3/24/2019, God Moves… Us Over the Fence, John 8:1-11

During the season of Lent, God is on the Move.

Over the past few weeks,
we have been with Christ in the desert during his temptations,
we have heard him calling his disciples to follow him,

and today we will learn from his teachings at the temple challenging us to move over the fence.

Before this story we will read today, Jesus had been at the temple teaching and now he has retreated back now to the Mount of Olives.

The Mount of Olives as you can tell from this picture is where you can get a full view of the city of Jerusalem.

Sitting in the Mount of Olives can be similar to sitting in the bleachers of a gym.  You can see the whole basketball game play out even noticing where certain players are clearly open for a pass.

Looking out from the Mount of Olives to Jerusalem helps to gain better perspective pulling away both in mind and in body.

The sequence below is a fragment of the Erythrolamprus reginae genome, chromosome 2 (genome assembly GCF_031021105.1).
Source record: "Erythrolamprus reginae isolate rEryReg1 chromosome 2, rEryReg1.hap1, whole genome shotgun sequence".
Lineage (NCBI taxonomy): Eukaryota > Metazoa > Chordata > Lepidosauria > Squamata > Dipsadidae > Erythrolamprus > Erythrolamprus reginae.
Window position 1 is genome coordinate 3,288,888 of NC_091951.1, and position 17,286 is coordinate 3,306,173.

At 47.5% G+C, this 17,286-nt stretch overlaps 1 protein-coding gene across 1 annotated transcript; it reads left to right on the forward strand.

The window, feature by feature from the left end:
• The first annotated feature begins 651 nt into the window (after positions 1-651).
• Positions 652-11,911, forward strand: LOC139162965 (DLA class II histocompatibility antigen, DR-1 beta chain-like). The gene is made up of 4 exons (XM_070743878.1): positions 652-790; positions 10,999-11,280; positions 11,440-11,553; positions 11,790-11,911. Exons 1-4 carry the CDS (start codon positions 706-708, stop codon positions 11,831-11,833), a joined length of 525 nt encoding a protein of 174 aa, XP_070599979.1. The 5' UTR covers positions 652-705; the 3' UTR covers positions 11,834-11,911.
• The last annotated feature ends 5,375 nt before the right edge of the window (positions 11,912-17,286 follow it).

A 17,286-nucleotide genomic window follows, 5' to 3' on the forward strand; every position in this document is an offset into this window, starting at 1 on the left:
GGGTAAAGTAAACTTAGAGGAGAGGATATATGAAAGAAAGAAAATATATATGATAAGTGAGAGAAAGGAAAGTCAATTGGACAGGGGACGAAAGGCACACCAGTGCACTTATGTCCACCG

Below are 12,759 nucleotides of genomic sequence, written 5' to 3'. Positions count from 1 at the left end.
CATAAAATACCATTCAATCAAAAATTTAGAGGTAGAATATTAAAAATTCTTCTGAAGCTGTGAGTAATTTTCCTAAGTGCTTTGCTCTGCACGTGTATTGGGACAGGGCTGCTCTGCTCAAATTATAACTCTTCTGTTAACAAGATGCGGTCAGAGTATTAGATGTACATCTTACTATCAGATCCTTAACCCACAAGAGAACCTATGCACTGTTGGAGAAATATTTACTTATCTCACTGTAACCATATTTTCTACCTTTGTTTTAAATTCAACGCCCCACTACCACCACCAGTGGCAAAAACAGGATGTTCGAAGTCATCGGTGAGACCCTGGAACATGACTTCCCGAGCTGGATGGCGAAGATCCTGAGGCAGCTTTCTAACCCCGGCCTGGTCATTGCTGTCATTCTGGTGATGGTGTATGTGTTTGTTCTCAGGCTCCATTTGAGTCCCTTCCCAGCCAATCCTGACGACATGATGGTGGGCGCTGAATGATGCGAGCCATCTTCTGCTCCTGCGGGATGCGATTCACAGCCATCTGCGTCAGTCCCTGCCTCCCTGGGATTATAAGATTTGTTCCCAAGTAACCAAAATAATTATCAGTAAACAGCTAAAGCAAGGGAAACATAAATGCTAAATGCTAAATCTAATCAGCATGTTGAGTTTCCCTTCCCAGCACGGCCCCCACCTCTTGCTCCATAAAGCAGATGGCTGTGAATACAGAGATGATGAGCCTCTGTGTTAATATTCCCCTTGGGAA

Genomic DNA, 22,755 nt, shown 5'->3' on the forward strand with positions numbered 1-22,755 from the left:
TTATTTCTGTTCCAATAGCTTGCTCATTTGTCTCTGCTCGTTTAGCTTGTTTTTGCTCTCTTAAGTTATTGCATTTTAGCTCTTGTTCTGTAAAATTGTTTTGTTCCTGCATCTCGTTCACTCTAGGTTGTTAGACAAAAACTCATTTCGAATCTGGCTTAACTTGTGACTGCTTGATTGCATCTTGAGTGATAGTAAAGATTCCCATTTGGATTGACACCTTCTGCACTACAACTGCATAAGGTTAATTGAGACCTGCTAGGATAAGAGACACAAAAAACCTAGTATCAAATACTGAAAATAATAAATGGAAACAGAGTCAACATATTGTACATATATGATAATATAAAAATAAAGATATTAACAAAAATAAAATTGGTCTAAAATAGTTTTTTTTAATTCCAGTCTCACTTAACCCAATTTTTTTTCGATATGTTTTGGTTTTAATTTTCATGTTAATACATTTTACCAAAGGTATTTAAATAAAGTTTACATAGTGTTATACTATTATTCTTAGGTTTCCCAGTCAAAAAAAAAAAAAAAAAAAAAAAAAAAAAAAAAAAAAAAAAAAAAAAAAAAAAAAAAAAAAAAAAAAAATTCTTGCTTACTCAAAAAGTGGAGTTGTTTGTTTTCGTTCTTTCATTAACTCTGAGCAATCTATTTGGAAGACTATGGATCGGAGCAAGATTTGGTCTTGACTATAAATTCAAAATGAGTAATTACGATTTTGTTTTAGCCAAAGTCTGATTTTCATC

Jesus retreats to the Mount of Olives

1- before he teaches about the destruction of the temple

2- before he walks the road on that Sunday prior to his death

3- before he and the disciples share the last supper.
4-and in this passage before he is questioned about the law.

Let’s now listen to John 8:1-11 as we view pictures from the Holy Lands and reflective images that will hopefully help bring this passage to life.

When we hear this story, we don’t want to imagine ourselves to be the stone throwers, the woman who is about to be stoned to death, or even Jesus as this is one more story that is getting him close to his own death.  So who are we in these types of stories.

Maybe we would like to play it safe and be the observer. The who peaks though a hole in the fence or the one who peers over the fence.

Sometimes those who peer over the fence have great wisdom to share, like a favorite neighbor named Wilson from the older TV show Home Improvement.